After what seems like months of anticipation for the Toronto Raptors to make their first first-round pick since 2017, the Raptors selected Malachi Flynn with the 29th pick in the 2020 NBA draft, the most Raptorsy player in the most Raptorsy draft.
Flynn is a 22-year-old undersized point guard who spent his senior year at San Diego State where he averaged 17.6 points, 5.1 assists, 4.5 rebounds, and 1.8 steals per game while shooting 37.3 percent from deep and 85.7 percent from the free-throw line.
Flynn is a modern point guard and one of the best pick-and-roll players in the draft. He ranked in the 96th percentile as a pick-and-roll ball-handler last season and shot 68.2 percent at the rim. He’s also a great shooter, posting a 47.2-percent effective field-goal percentage on roughly four pull-up jumpers per-game, ranking in the 81st percentile, and knocked down 19-of-37 of his open threes. You can read a more in-depth scouting report on Flynn here.
He’s also an underrated defender despite being just 6-foot-1 and 185 pounds. In other words, Flynn is a skinnier version of Fred VanVleet, though he projects as a better at-rim finisher and pick-and-roll playmaker.
So why did the Raptors draft another VanVleet at 29 when there were several other good players on the board, including wings like Desmond Bane and bigs like Xavier Tillman? And what does the pick say about their future plans?
People have speculated that this pick means either Kyle Lowry or VanVleet will be shipped off ahead of the 2020-21 campaign in order to make room for a guard-heavy roster, but I don’t think that’s the right read on the situation. The Raptors have needed a third point guard for some time — a guy who can come off the bench and run a unit while giving Lowry and VanVleet some much-needed rest, whether that means sitting or playing off-ball. No more Jeremy Lin or Patrick McCaw — and Flynn is a guy who can immediately do that.
More than anything, though, picking Flynn shows that the Raptors want to continue playing the style Nick Nurse has been leaning into over the last two years: small ball with emphasis on skill and defense at every position. The Raptors aren’t afraid to play two or three-guard lineups with multiple ball-handlers, and the Flynn pick suggests they will lean even heavier into that.
With so many guards now on the roster —including their second-round pick Jalen Harris — and without a proper G League season due to the pandemic, the Raptors seem likely to move on from one or two of McCaw, Norman Powell, and Terrence Davis II (Davis was charged with assaulting his ex-girlfriend in late October and should be cut from the team immediately). People speculated that they might try to use one or more of these assets to move up in the draft, but even though the draft has come to pass, there are still trades waiting to be made and free-agent targets to be had.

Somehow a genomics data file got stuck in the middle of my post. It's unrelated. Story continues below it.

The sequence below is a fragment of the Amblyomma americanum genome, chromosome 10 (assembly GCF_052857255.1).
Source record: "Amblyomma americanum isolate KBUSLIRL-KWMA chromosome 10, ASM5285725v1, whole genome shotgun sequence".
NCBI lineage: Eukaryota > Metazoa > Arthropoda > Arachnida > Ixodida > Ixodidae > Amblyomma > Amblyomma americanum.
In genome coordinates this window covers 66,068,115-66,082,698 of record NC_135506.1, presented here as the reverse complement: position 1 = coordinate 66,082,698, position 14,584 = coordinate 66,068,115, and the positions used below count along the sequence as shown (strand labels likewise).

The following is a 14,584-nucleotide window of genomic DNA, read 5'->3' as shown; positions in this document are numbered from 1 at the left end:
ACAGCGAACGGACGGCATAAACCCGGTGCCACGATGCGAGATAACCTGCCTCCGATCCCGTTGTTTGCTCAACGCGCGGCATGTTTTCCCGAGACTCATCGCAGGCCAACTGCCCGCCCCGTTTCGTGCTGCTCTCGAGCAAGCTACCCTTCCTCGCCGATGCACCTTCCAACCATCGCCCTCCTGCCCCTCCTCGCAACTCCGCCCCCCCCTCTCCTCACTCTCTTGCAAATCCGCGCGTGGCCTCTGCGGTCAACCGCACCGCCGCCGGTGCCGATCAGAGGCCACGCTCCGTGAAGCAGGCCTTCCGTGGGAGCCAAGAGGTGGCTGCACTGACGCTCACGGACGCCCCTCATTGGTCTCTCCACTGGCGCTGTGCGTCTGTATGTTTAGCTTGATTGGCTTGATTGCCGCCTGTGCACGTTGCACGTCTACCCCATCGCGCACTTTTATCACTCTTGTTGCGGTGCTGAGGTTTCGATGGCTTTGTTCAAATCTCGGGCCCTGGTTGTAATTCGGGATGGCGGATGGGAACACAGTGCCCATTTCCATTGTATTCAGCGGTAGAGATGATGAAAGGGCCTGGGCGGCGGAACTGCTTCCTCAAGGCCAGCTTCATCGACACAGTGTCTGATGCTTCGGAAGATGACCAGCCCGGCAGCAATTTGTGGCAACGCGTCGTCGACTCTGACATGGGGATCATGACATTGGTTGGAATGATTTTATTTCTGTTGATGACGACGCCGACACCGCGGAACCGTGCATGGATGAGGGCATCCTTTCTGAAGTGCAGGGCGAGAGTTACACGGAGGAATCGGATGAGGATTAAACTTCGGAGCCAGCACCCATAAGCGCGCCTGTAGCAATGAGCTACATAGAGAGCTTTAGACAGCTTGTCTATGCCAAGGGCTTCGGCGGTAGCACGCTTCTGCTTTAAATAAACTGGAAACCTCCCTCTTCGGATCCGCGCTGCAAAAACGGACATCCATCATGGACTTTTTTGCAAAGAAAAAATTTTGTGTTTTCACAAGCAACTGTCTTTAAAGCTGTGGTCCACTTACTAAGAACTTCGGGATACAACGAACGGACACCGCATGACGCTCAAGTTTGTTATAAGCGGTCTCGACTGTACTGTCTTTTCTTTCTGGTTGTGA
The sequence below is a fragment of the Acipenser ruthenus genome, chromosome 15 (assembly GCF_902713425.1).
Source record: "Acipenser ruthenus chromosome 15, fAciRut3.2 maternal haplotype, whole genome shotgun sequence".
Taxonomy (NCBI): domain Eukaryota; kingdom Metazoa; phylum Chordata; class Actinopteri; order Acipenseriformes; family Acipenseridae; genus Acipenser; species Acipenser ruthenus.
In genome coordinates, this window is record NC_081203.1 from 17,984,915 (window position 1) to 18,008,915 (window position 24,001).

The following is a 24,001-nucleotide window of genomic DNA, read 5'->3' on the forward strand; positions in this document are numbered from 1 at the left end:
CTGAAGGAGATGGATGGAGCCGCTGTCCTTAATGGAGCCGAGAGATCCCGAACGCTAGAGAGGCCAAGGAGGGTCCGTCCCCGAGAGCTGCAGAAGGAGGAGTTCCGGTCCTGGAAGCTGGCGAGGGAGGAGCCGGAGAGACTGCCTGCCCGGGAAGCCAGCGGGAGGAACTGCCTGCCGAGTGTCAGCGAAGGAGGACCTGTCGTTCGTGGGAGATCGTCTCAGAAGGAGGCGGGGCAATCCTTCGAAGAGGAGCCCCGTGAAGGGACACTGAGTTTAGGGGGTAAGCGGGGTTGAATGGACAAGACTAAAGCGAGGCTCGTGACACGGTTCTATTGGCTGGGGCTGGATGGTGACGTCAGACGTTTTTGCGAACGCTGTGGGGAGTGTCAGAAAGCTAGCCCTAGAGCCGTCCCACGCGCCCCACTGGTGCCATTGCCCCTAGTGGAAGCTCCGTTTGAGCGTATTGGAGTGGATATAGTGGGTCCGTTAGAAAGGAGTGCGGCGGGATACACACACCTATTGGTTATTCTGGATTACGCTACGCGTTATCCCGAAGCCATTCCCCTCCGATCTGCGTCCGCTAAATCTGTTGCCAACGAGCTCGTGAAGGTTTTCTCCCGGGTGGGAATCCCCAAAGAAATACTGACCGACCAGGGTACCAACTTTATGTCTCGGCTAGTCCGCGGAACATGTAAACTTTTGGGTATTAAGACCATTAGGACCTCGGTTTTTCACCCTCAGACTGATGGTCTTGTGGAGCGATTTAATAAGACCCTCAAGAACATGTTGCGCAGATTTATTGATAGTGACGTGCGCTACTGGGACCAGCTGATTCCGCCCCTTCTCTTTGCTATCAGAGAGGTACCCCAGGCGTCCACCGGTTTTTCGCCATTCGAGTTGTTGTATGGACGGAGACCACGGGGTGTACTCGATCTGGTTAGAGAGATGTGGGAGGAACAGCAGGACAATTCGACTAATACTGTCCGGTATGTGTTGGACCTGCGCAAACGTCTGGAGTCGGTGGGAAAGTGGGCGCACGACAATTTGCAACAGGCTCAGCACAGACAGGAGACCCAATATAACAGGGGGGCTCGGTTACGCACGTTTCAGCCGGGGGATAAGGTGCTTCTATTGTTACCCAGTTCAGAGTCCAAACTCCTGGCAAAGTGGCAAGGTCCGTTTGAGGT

Assuming the Raptors re-sign Fred VanVleet and Serge Ibaka, which has always seemed the most likely scenario and the one I will be operating under, the Raptors will need depth on the wing and center positions. They could trade for a scorer like Kelly Oubre Jr. who is entering the final year of his two-year, $30 million contract and is reportedly on the trade market, or they could go after someone like Victor Olidipo if his trade value has plummeted as much as some people think it has.
In terms of free agents, things get tricky because the Raptors want to retain as much cap space for 2021-22 as possible. Still, that doesn’t mean they should stand pat: if they can get someone good on a reasonable deal there is no reason they can’t flip said player down the road if (when) a big-time free agent is finally ready to come to Canada.
I don’t think it makes sense to spend much money on a backup center when you can usually get a replacement-level one for the minimum and when the Raptors have OG Anunoby to play there when it matters most. I think the Raptors need a scorer like Goran Dragic, Joe Harris, or even Bogdan Bogdanovic.
There is no doubt that the Milwaukee Bucks, Philadelphia 76ers, and Brooklyn Nets all got better this offseason, but the Raptors running it back with the additions of Flynn and a free agent or trade target scorer would put them in a great position to compete with the top of the East. Their young players are primed to take another step forward and their organizational stability will matter in an unprecedented season.
Or maybe, just maybe, the Raptors hold onto their assets and try to trade a disgruntled star like they did in 2018 with Kawhi Leonard. It’s a superstar-driven league, after all, and the Raptors could be special with the biggest beard in basketball.